Imagine a husband and wife getting married, and they have this thought in their mind, "Because of the DNA of sin inside of me, I am my biggest marriage problem. It is me. I don't need to be rescued from you. I need to be rescued from me." If both people go into marriage that way, then they have a whole different way of approaching the things that every couple faces.
I think many people think, "Our romance is deep enough, and it is sturdy enough. We won't deal with the stuff that other people do." But they still carry that DNA with them. It is inescapable.
CW: You used the phrase "the things that every couple faces." I have some friends going through tough times in marriage, and when they bring it up to their friends in the church, their friends are shocked to hear it; they thought they were the only ones. Why do we think that not every couple faces what we face?
PT: Well, I think part of that is that the Church of Jesus Christ has not been the honest community that it could be. If God's grace has covered all of my sin—past, present, and future— why am I afraid of what you think of me? I shouldn't be. And so I should be able to say, "Look, I am struggling in my marriage," and not be haunted by how I will be viewed because the person who most knows most about me still loves me and forgives me and wants to give me strength to grow.
So I just think the Christian community isn't honest. And so it makes it very hard for couples to say, "We are struggling," because they have misconceptions about everybody else, because we dress ourselves up on Sunday, and we say the platitudinous things. You can see this in Sunday school. The person will raise their hand and say, "Maybe this is a dumb question, but …" and fifty people are happy that they asked the question because they had the same question. [Laughs].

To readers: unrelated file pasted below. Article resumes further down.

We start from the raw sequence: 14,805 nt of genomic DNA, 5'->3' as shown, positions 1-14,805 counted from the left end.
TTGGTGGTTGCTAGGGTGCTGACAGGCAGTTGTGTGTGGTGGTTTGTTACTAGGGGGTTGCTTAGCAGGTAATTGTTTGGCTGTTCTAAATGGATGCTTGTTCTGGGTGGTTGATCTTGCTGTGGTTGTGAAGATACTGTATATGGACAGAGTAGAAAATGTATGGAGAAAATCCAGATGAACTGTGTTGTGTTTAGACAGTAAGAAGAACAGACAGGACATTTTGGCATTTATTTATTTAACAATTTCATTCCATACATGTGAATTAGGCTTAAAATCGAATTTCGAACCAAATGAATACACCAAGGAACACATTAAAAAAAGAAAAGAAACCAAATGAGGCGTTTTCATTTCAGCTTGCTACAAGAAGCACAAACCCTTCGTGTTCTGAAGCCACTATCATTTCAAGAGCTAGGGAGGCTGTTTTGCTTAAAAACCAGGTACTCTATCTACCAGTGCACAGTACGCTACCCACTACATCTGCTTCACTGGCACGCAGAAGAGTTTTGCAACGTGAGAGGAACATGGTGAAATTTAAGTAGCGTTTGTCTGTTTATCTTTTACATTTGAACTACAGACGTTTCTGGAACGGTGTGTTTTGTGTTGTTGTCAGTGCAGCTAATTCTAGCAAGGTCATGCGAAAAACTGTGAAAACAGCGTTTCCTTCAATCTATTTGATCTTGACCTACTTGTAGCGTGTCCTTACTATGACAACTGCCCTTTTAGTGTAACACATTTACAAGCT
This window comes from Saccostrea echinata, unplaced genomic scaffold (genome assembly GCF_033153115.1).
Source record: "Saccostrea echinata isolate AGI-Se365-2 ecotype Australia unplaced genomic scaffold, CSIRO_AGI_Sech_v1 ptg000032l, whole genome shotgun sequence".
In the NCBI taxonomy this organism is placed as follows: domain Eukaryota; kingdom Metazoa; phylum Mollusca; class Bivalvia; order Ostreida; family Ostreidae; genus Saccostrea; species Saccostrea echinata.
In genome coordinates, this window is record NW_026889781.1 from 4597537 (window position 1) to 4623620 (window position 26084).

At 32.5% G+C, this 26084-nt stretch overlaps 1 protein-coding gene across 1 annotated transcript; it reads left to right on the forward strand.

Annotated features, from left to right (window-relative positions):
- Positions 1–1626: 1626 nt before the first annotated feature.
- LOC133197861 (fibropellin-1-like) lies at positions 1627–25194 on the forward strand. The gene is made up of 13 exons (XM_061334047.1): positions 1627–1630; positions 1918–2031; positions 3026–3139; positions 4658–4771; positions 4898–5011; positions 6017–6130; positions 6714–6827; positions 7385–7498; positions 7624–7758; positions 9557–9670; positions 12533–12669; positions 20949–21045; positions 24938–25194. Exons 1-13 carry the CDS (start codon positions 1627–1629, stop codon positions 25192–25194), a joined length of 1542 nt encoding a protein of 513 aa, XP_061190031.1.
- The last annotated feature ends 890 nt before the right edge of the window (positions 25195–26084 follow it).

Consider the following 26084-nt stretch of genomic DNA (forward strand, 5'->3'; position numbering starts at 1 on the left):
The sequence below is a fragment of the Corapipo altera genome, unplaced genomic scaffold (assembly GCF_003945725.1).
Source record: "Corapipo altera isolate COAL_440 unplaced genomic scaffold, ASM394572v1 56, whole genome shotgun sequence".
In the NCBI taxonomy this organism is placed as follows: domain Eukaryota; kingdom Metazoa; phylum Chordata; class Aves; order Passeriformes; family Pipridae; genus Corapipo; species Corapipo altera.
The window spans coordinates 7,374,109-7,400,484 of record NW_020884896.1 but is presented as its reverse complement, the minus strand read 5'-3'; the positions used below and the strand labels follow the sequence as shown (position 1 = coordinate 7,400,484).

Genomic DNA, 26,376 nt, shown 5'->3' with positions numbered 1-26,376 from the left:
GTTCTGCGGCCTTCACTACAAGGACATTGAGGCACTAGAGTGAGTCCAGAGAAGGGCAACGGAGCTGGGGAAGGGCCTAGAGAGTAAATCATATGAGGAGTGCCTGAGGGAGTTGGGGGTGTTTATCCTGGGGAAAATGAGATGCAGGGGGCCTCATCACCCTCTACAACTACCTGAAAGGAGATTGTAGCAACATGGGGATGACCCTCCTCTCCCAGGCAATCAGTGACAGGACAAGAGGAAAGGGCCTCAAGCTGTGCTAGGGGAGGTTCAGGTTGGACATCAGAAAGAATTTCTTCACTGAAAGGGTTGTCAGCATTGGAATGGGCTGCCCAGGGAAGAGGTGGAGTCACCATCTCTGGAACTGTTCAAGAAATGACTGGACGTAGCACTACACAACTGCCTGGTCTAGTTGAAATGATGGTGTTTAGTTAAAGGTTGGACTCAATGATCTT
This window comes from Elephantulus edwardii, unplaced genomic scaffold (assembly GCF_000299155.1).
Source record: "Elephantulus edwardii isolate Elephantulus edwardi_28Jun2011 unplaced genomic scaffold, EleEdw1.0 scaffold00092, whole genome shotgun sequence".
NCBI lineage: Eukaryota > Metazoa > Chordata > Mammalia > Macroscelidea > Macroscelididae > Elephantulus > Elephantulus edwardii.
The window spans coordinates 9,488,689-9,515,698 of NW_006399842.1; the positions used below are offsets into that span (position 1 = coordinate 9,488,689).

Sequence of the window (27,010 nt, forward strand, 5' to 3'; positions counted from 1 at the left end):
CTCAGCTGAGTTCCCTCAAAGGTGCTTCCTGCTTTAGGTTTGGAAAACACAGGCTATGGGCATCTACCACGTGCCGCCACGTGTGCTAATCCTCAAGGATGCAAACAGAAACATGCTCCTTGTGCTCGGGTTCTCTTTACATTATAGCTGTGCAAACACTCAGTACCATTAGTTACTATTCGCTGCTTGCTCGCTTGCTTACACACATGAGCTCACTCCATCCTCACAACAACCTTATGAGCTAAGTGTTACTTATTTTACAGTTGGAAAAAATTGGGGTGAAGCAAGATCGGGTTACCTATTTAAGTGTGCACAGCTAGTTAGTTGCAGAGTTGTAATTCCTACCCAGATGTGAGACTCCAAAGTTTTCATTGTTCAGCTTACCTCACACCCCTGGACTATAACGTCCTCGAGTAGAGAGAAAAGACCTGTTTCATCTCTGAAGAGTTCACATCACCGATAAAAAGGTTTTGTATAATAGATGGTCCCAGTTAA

CW: In the book, you go into six commitments of how couples can redeem the realities of marriage. Why these six commitments? How did you arrive at them, and how can these commitments get couples to focus?
PT: Let me say a little bit about how the book is structured. The up-front part of the book provides couples a mirror to look into and see themselves. It is a diagnostic. And I am welcoming couples to let down their guard and say, "Yes, this is me. This is where we are struggling." Then the second part of the book, The Six Commitments, says okay, what do we do about that? How do we get ourselves on a different road toward change?
And the six commitments just flow out of the kinds of things that the Bible says about me, and the kinds of things that the Bible says about God's grace for me. For example, if it is a flawed person married to a flawed person, then it seems that you have got to have a habit of daily confession and forgiveness. There is no way that I am not going to sin against you. There is no way that I am not going to have a bad day, and I am not going to blow it. So we have to have a culture where you can come to me, and I am not going to activate my inner lawyer and defend myself against you. I am actually going to be thankful for your help because I know I need it. I am going to say, "Please forgive me." You say, "Done." And we have settled that. That becomes not a scary thing that we have to build up to, but it becomes just an everyday habit because we know we are broken people.
CW: In the section about how couples need to protect their marriage, you mention that some couples, some long-married couples even, become resigned at some point to letting go. You mention that some had quit living as one and had begun living "separately together." That was a phrase that really resonated with me. What can couples who discover this truth do? Are they at a point of no return or can they bring it back to where they are living in unity?
PT: I think this: Whenever a God of grace gives me insight, it is grace. It is not condemnation. It is grace. He has given me an opportunity to look inside and look outside and say, "I've got problems, and they need to be fixed." Jesus did not just die for my past or my future; He died for my here and now. There is grace for this moment.